One more corner to round and I’m in front of the convenience store, attached to the restaurant, this not-so-clean, well-lighted place that both draws as it repels the weary traveler by its utter predictability:  the usual display of cellophane-ed bread-like artifacts that claim to be pastries, the waning end-of-day coffee against the back wall next to the bank of coolers featuring plastic bottles in a riot of thirst-quenching colors.  Seven kinds of beef jerky.
I ditch into the men’s room, and a stall worn-down with a recent coat of off-white paint.  Public bathrooms, I submit, are where American males first feel the charge of their collective manhood—like what I imagine prisons and maybe military bunkhouses elicit in young recruits.  Since Title 9, the public bathroom is one of the few (and continually receding) places where the lure to merge with what makes one hormonally male and the inchoate shame that accompanies that impulse is still obvious.  That is why the man-boy and others when they are eight or nine, often won’t go to the urinals, but hide away in the stalls.  They sense that in a public lavatory, mankind—and I mean that term “genderly”—enters a liminal space that is charged because it is unstable.
The forlorn men’s movement of the 80s tried to address that.  Poor Robert Bly.  Both were shot down by women and, most importantly, other men, who operate out of a rarified and now moribund feminism.  The men’s room has become a cross between a sports bar and a locker room, strutting and straining.  Elimination and critical comparisons made with side-long glances over porcelain.  It’s a place that has become feminized in that literal hand-washing is done in the men’s room by men first because other men are there policing and then because of the internalized thing that happens in reality-producing culture of the new century.  Real men don’t wash their hands because they’ve held their dick to piss.
I’ll take Camille Paglia any day over Gloria Steinem.  I’m not sure if this is news to me, but that I am reminded of it in rural Pennsylvania and with Lysol stinging my noise should be peculiar.  Maybe it’s just the exhaustion showing.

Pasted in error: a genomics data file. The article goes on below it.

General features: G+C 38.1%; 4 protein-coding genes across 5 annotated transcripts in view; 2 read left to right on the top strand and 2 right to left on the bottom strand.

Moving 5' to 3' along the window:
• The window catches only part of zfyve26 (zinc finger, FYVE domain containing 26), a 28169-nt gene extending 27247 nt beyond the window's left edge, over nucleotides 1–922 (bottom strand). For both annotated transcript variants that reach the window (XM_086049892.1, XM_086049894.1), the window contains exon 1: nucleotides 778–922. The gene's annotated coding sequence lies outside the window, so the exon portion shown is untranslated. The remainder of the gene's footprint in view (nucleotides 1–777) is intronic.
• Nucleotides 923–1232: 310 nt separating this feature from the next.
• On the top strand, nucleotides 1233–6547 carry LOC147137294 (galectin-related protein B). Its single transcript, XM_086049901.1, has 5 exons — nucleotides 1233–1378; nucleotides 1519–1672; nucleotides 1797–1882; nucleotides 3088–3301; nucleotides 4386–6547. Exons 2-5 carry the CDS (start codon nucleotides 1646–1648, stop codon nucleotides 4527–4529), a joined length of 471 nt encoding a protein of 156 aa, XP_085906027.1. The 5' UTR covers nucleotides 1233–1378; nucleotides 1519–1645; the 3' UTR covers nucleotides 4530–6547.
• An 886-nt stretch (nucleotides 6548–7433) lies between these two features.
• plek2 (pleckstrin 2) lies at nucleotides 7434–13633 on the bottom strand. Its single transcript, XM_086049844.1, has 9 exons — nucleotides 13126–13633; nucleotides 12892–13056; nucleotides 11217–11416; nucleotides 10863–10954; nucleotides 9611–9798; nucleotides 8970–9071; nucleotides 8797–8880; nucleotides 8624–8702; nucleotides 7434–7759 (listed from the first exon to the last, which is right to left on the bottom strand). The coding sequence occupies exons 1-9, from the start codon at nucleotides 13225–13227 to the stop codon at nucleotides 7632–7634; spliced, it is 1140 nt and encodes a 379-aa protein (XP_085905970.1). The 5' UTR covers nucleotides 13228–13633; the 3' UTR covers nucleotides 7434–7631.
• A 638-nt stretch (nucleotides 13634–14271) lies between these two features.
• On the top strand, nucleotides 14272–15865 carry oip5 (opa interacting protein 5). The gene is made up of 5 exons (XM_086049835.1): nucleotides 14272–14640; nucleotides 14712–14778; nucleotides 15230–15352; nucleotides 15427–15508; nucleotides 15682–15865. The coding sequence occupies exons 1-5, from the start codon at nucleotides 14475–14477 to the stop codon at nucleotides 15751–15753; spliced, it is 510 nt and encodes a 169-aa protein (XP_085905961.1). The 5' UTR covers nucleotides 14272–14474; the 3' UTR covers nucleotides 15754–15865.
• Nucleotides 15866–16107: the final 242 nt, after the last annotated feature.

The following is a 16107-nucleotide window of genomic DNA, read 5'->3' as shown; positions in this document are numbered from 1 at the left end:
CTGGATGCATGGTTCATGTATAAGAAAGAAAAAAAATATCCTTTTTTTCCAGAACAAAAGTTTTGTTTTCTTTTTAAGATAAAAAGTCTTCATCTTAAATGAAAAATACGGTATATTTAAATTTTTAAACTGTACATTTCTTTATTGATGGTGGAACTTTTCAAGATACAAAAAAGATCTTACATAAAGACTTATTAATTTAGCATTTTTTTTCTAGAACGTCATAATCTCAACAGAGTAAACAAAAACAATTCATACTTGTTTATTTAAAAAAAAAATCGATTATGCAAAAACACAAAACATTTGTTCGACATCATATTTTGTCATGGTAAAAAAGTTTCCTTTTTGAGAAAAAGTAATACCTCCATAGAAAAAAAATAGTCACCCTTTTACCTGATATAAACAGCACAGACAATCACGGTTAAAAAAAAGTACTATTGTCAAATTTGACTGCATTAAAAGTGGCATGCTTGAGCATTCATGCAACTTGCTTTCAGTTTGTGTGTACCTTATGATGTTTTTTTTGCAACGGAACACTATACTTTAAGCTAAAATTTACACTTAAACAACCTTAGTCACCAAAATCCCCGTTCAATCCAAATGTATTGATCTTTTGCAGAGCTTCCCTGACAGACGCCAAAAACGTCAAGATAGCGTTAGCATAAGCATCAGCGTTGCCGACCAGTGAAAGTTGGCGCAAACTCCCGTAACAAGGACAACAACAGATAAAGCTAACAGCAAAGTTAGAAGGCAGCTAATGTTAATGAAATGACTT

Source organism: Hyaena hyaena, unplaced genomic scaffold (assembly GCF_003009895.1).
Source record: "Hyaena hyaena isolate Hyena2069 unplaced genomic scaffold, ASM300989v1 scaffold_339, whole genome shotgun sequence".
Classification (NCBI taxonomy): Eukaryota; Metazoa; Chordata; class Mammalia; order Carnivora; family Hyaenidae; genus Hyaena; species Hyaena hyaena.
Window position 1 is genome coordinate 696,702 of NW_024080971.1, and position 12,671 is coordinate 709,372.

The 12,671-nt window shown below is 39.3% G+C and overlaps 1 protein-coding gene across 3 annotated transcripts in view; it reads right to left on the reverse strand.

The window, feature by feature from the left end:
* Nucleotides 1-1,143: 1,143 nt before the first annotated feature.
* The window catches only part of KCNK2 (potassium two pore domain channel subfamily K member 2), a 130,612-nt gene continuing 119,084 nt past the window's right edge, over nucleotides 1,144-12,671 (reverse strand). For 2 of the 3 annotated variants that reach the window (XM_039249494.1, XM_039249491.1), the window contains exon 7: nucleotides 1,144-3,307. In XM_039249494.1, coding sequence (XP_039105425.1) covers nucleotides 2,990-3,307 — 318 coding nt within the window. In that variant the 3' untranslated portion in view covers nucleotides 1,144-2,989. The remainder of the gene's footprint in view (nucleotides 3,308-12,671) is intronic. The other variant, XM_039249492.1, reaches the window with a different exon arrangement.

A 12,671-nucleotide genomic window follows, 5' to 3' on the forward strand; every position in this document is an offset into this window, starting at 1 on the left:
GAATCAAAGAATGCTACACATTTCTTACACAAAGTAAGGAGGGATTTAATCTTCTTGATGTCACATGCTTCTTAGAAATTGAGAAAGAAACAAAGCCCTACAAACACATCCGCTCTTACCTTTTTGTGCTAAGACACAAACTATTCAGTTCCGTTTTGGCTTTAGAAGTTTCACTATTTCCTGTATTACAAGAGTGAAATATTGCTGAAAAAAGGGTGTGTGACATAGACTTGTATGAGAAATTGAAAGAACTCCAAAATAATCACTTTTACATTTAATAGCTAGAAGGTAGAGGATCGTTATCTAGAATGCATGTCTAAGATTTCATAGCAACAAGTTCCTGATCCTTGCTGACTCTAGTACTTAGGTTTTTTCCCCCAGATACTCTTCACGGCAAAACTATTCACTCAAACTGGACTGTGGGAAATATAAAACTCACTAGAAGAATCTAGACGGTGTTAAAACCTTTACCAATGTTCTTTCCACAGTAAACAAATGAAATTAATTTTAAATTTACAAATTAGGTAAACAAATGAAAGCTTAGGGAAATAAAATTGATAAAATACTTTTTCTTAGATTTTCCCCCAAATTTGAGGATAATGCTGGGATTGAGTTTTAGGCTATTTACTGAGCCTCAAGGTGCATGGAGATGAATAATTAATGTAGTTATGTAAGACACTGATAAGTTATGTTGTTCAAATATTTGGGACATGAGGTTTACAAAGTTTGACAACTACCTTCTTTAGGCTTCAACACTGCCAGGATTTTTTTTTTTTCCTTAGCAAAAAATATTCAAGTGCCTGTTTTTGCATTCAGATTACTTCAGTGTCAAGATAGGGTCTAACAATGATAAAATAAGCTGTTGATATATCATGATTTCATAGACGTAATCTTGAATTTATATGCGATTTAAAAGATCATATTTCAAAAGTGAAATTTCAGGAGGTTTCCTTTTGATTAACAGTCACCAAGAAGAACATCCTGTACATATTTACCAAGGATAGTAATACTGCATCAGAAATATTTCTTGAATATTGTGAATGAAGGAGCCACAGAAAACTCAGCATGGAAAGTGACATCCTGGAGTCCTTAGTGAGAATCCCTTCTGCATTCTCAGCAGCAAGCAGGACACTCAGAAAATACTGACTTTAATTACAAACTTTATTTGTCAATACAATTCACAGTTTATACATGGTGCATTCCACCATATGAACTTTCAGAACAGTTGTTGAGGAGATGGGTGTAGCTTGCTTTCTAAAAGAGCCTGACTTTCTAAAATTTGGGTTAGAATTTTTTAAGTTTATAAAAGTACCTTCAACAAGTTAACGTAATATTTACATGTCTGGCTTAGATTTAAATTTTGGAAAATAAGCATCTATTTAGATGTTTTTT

In the stall, behind the metal box housing the rolls of toilet paper is scrawled “BJ Tap Foot.”  But not being a senator from Idaho, I resist.  It’s nice to know that some things have never changed since junior high.
Someone enters the bathroom, and I’m brought out of this reverie.  (Don’t knock me.  The notoriously constipated father of the Reformation, Martin Luther, is said to have done a lot of thinking about things while sitting on the crapper for hours at a time.)  There is stillness in the tiled room which is strange.  I peer through a space between stall door and wall.  On the opposite, mirrored wall is the man-boy.  These days he spends a good time in bathrooms both at home and when we’re out.  It’s a rite of passage I suppose, and it buttresses my theory of bathrooms, especially public ones, as an unstable, exploratory space.  He is arranging his increasingly long bangs that spill out from under the bill of his baseball hat.  The hat is the only thing that now keeps his hair out of his eyes.  When his hat is off, in fact, the dented hair falls with some grace across his face which appeals to me.  But the hat is part of the ensemble.  At least for now, and I watch as he almost tenderly pulls at the strands, pushing them up under the bill and band while his mouth drops open slightly in concentration.  Often he ditches the hat entirely, bends over the sink and splashes water into his face and hair.  When he comes up for air, dripping everywhere, he is a different boy indeed, the oblong shape of his head in clear outline, the bones of his cheeks higher, it seems, and suddenly shiny.
Actually, Cheryl and I are often annoyed by the time it takes him to go to the bathroom as we wait with menus at hand. Sometimes as long as ten minutes.  But here, as I watch him lost in his own world, I recall my own long hours in front of the mirror, locked behind the bathroom door in my parents’ home, my shirt off, my chin tilted so that the light would reveal that new whisker coming in.  The necessary longing for myself to emerge through my body.
Suddenly I am a voyeur.  And I turn my gaze away.  I will wait for him to leave so that he doesn’t know I was here.  So that there is no risk of any kind of shame.